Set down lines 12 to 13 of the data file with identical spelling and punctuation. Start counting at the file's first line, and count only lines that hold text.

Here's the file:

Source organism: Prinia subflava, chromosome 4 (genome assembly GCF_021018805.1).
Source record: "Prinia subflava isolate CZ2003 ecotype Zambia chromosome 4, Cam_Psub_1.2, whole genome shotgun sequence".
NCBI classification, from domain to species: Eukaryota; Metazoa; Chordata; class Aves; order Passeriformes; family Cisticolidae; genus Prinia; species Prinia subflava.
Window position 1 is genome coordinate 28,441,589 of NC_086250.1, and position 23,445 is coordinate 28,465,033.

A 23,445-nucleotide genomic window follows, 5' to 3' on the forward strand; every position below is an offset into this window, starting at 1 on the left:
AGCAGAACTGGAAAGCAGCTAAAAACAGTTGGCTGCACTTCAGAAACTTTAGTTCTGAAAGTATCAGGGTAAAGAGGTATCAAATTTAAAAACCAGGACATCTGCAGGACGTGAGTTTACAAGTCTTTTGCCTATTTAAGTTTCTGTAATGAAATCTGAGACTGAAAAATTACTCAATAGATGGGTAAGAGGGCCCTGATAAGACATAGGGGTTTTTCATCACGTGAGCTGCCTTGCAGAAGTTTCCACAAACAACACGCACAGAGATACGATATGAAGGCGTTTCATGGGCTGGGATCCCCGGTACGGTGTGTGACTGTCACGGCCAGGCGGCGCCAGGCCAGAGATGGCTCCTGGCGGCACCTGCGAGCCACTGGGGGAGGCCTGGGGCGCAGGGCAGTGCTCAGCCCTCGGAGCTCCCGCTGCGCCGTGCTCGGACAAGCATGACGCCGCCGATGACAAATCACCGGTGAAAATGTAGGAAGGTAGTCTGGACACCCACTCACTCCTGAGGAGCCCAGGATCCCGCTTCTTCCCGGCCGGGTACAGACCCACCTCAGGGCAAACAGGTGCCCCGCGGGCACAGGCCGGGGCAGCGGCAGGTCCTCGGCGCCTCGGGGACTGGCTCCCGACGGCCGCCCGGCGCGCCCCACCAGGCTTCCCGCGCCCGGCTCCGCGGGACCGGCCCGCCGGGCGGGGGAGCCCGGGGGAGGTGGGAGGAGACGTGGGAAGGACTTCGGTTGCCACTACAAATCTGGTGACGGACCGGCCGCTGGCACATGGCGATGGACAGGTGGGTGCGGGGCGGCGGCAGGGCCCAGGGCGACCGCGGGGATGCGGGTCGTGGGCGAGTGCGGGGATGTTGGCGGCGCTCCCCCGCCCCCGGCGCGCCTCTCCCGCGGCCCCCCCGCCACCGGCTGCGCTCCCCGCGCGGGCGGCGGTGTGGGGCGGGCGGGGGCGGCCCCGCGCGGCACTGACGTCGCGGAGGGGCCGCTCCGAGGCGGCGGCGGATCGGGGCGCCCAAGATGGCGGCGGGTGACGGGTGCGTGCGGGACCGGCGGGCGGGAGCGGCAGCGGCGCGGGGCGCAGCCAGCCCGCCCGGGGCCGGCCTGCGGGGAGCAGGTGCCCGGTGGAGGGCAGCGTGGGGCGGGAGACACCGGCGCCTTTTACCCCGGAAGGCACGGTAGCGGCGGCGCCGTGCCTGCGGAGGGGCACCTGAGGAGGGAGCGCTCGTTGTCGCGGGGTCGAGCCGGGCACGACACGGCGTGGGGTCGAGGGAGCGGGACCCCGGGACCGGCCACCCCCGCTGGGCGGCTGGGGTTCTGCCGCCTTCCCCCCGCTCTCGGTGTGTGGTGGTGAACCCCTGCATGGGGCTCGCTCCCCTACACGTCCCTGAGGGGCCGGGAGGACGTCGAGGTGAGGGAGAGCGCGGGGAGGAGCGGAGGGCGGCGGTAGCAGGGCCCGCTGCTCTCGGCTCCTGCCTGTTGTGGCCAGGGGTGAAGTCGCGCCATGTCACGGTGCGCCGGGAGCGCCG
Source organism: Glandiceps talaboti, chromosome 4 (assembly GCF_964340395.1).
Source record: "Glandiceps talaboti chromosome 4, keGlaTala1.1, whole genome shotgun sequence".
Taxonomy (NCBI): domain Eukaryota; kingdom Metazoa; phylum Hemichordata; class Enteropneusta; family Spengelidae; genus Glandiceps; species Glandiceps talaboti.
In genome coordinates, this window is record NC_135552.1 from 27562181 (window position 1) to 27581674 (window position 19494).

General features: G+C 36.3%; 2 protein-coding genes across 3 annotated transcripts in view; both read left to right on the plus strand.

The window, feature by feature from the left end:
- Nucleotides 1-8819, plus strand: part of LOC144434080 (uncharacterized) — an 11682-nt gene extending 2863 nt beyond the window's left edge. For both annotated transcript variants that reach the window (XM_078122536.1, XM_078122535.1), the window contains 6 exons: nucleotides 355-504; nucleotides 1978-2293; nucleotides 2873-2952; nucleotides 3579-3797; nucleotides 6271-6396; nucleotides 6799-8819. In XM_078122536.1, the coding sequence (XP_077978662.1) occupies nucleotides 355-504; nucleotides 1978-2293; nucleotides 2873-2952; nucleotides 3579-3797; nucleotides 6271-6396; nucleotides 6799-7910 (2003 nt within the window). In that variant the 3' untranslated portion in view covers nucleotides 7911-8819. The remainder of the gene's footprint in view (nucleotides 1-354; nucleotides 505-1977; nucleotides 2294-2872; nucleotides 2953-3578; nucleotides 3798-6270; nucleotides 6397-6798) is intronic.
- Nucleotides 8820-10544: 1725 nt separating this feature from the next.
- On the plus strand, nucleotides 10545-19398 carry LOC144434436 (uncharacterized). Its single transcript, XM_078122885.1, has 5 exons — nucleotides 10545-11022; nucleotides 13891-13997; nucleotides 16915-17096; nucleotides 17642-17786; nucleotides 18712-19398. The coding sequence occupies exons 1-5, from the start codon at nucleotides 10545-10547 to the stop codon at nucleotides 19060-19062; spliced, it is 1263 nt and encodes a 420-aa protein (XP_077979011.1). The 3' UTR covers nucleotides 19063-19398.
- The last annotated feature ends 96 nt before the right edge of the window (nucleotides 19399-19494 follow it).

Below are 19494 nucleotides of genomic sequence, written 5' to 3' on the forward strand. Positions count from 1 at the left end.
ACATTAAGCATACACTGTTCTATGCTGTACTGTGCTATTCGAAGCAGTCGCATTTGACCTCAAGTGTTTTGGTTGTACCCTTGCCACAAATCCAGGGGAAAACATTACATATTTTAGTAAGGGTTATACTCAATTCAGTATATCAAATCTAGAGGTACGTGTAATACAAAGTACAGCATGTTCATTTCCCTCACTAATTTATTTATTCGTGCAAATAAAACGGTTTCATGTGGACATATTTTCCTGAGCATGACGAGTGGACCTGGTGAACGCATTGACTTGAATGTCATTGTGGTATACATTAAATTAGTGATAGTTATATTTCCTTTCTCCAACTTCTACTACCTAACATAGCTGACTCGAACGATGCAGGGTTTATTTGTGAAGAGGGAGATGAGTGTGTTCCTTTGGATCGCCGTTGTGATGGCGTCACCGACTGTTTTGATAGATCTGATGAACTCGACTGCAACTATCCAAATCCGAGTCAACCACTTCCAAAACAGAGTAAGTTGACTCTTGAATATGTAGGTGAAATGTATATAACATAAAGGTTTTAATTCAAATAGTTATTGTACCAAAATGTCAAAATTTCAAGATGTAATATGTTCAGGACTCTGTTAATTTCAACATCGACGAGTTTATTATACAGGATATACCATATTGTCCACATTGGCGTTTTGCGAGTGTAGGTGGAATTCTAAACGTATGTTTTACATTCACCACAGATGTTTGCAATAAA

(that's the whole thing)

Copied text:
The window, feature by feature from the left end:
- Nucleotides 1-8819, plus strand: part of LOC144434080 (uncharacterized) — an 11682-nt gene extending 2863 nt beyond the window's left edge. For both annotated transcript variants that reach the window (XM_078122536.1, XM_078122535.1), the window contains 6 exons: nucleotides 355-504; nucleotides 1978-2293; nucleotides 2873-2952; nucleotides 3579-3797; nucleotides 6271-6396; nucleotides 6799-8819. In XM_078122536.1, the coding sequence (XP_077978662.1) occupies nucleotides 355-504; nucleotides 1978-2293; nucleotides 2873-2952; nucleotides 3579-3797; nucleotides 6271-6396; nucleotides 6799-7910 (2003 nt within the window). In that variant the 3' untranslated portion in view covers nucleotides 7911-8819. The remainder of the gene's footprint in view (nucleotides 1-354; nucleotides 505-1977; nucleotides 2294-2872; nucleotides 2953-3578; nucleotides 3798-6270; nucleotides 6397-6798) is intronic.